Dissociation of inositol-requiring enzyme (IRE1α)-mediated c-Jun N-terminal kinase activation from hepatic insulin resistance in conditional X-box-binding protein-1 (XBP1) knock-out mice

Michael J Jurczak, Ann-Hwee Lee, Francois R Jornayvaz, Hui-Young Lee, Andreas L Birkenfeld, Blas A Guigni, Mario Kahn, Varman T Samuel, Laurie H Glimcher, Gerald I Shulman
Journal of Biological Chemistry 2012 January 20, 287 (4): 2558-67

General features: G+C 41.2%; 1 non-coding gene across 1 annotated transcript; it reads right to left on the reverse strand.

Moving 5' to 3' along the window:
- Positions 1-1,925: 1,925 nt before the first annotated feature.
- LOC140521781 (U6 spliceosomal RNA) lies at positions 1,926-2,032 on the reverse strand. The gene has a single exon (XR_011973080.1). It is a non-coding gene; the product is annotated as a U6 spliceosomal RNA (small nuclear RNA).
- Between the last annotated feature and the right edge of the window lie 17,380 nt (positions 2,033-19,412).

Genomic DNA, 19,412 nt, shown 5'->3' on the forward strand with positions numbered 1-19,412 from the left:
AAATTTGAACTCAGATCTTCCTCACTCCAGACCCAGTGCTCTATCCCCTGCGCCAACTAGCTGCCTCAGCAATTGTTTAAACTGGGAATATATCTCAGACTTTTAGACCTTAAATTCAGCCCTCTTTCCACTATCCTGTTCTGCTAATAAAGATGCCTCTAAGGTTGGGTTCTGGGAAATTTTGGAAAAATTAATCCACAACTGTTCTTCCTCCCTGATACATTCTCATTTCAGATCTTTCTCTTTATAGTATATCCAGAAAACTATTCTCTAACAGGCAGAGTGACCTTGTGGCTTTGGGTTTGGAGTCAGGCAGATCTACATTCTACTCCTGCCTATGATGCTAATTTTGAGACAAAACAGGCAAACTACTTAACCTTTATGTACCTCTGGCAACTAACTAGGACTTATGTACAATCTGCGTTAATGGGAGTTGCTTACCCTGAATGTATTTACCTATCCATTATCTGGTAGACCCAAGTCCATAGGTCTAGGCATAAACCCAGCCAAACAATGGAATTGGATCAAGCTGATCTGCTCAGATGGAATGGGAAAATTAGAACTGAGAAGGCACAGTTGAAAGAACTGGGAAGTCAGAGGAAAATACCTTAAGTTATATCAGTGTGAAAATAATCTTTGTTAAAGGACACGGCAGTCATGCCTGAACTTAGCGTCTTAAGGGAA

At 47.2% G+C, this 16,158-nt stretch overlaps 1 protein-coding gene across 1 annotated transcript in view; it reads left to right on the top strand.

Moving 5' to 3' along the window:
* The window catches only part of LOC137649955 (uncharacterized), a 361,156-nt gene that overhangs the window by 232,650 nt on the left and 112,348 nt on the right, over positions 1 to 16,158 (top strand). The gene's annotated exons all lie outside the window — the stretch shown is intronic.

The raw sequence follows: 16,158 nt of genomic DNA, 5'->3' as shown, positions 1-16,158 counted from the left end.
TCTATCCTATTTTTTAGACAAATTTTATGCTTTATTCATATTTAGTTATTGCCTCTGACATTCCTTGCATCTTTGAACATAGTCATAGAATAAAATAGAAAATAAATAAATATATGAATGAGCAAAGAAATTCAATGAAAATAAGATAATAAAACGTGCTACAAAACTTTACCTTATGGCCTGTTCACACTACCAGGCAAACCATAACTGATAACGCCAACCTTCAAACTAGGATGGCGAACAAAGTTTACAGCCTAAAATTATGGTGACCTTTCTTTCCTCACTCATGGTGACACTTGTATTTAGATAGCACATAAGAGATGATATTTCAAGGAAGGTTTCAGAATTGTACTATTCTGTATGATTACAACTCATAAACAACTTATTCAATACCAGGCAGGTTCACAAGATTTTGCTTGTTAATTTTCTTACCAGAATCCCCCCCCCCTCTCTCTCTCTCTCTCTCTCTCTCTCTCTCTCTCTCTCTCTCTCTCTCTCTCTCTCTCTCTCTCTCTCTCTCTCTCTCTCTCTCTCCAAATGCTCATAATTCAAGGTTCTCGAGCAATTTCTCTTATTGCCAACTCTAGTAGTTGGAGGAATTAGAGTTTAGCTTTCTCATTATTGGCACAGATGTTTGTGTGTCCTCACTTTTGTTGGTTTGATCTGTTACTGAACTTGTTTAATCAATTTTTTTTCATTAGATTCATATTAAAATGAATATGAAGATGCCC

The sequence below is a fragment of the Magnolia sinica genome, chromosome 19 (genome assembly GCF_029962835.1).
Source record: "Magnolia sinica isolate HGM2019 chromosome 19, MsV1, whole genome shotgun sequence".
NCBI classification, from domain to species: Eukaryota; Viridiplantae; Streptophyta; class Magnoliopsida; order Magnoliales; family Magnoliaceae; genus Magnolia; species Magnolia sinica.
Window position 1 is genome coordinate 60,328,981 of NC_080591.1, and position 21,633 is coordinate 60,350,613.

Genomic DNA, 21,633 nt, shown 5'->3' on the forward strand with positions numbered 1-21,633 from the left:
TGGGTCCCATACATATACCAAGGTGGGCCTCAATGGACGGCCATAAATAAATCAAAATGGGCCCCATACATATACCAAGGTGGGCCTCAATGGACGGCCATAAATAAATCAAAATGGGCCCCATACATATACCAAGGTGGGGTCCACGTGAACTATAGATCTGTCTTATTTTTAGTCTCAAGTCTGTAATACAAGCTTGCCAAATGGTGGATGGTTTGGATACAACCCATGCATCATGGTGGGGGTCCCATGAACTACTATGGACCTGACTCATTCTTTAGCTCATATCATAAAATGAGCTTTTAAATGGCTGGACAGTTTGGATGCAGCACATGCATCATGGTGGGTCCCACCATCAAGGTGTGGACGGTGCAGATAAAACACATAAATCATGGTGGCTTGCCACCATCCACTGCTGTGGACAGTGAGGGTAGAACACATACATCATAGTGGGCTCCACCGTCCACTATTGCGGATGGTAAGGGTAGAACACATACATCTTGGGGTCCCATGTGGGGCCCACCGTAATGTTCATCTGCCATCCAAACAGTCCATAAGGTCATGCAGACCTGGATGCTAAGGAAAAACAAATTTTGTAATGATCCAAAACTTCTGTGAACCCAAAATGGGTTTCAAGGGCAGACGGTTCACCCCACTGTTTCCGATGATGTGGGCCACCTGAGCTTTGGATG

Hepatic insulin resistance has been attributed to both increased endoplasmic reticulum (ER) stress and accumulation of intracellular lipids, specifically diacylglycerol (DAG). The ER stress response protein, X-box-binding protein-1 (XBP1), was recently shown to regulate hepatic lipogenesis, suggesting that hepatic insulin resistance in models of ER stress may result from defective lipid storage, as opposed to ER-specific stress signals. Studies were designed to dissociate liver lipid accumulation and activation of ER stress signaling pathways, which would allow us to delineate the individual contributions of ER stress and hepatic lipid content to the pathogenesis of hepatic insulin resistance. Conditional XBP1 knock-out (XBP1Δ) and control mice were fed fructose chow for 1 week. Determinants of whole-body energy balance, weight, and composition were determined. Hepatic lipids including triglyceride, DAGs, and ceramide were measured, alongside markers of ER stress. Whole-body and tissue-specific insulin sensitivity were determined by hyperinsulinemic-euglycemic clamp studies. Hepatic ER stress signaling was increased in fructose chow-fed XBP1Δ mice as reflected by increased phosphorylated eIF2α, HSPA5 mRNA, and a 2-fold increase in hepatic JNK activity. Despite JNK activation, XBP1Δ displayed increased hepatic insulin sensitivity during hyperinsulinemic-euglycemic clamp studies, which was associated with increased insulin-stimulated IRS2 tyrosine phosphorylation, reduced hepatic DAG content, and reduced PKCε activity. These studies demonstrate that ER stress and IRE1α-mediated JNK activation can be disassociated from hepatic insulin resistance and support the hypothesis that hepatic insulin resistance in models of ER stress may be secondary to ER stress modulation of hepatic lipogenesis.

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